Merged Results is a convenient feature for combining data from different Explores quickly and without developing in LookML. Merged results effectively perform a left join between the primary query and secondary queries — meaning that field names, matching values, and the ending results table are dependent upon how data from the secondary queries match to the primary.
This can potentially cause unexpected results when you are performing merges between Explores. The merged results documentation addresses a few of these conditions,such as:
- When one query doesn't have a matching data value
- When one query has multiple rows for the same value
However, what do you do when you expect a value from a secondary query to match a value in the primary query, but the end result displays null values?
This page addresses how to troubleshoot this unexpected result.
Example use case
The following example use case is based on a sample e-commerce dataset that contains user and order information. For this example, you want to merge one query — a count of users per city (Users Count grouped by Users City) — with a secondary query — a count of orders (Orders Count) grouped by Users City and Users State:
The primary query is Users Count grouped by Users City:
The secondary query is Orders Count grouped by Users City and Users State:
The merge rule is set to merge both queries by Users City, the field both queries have in common. Given familiarity with the dataset and expected merged results behavior explained by the documentation linked previously, you know thatin each row, every city should be matched with a state and a count of users. You are expecting that your merged results will match all values and display no null values.
However, there are nulls in the results. Over half of the cities are not matched with a state or a count of orders:
Don't panic. If you are certain there are matching values in your data (try running a separate query to confirm that this is the case), there are several possible solutions to remedy this outcome, including:
- Sort each source query the same way.
- Increase the source query row limit.
Sort each source query the same way
Because merged results are based on Explores, which are limited to 500 rows by default, sometimes the query results you are merging are not included in the final result.
To fix this, you can edit and sort your individual source queries to better match each other.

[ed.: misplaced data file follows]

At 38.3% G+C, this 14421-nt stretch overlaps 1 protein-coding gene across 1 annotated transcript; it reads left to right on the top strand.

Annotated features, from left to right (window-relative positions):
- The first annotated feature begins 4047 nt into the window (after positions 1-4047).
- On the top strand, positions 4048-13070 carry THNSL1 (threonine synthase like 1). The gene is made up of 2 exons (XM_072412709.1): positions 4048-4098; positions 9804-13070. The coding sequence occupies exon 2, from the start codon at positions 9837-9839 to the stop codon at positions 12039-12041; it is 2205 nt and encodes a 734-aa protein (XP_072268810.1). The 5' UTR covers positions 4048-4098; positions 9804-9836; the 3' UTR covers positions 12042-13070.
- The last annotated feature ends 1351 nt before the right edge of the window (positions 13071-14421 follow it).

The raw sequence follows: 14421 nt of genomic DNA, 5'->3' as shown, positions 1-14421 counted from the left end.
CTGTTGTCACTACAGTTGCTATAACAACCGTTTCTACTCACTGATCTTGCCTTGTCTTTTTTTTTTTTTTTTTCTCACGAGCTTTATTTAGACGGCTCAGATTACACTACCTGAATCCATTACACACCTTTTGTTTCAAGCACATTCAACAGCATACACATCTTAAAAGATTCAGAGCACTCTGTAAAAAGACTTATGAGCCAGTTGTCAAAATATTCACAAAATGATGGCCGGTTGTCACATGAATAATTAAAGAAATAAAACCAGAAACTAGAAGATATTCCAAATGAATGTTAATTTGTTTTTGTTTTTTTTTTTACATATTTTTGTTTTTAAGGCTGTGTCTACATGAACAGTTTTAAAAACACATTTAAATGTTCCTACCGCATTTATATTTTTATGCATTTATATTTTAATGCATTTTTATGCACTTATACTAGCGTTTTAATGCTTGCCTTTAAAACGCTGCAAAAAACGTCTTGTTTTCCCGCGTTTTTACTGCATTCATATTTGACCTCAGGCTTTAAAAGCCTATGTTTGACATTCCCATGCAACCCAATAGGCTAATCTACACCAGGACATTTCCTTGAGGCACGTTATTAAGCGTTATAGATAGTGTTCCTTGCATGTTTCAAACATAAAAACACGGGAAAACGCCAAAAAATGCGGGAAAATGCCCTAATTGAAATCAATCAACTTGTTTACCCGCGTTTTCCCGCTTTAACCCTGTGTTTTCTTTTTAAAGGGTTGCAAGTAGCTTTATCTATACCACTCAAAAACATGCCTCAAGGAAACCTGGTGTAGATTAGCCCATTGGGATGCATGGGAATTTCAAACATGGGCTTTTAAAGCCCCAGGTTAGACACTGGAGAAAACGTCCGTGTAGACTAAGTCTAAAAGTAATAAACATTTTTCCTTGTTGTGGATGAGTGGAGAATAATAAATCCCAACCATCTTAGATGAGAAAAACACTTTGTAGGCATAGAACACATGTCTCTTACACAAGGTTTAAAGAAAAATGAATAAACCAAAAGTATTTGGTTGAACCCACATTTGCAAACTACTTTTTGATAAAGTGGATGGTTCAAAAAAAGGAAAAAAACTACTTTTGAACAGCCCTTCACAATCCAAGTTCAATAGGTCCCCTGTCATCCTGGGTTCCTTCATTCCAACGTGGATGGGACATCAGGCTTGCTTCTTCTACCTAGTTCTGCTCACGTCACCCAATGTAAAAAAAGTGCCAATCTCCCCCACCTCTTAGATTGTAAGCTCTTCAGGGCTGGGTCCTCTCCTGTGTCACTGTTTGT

In the example use case, the primary query is sorted by Users City ascending. The secondary query is not. To better match the results of the two queries, you can sort the secondary query the same way as the primary query — in this case, by Users City ascending.
Sorting the secondary query similarly to the primary query matches the results more accurately in the final merge:
Increase the source query row limit
Similarly to the first solution outlined previously, unexpected nulls can be caused by the row limits set in the source queries. Specifically in this case, the secondary query (limited by the 500 row default) does not have enough rows to match all of the rows generated by primary query, causing null results to be displayed in the final merge.
To increase the number of rows in the secondary query to match the primary query, you can increase the secondary query row limit. This results in more possible rows to match to the primary query and fewer null values in the secondary query columns:
When faced with unexpected merged results, you can take the following steps to troubleshoot:
- Select the Clear Cache and Refresh option from the Explore's gear menu to ensure the query is pulling the most up-to-date results.
- Confirm that there are matching values between source queries where nulls are displayed, as outlined in the What if one query doesn't have a matching data value? section of the Merged Results documentation.
- Sort the source queries to better match each other.
- Increase the row limit of source queries beyond the default to expose more rows that can be matched and merged.
- If none of the solutions discussed here resolves the behavior, hardcode the join logic into LookML for a more precise result, if possible.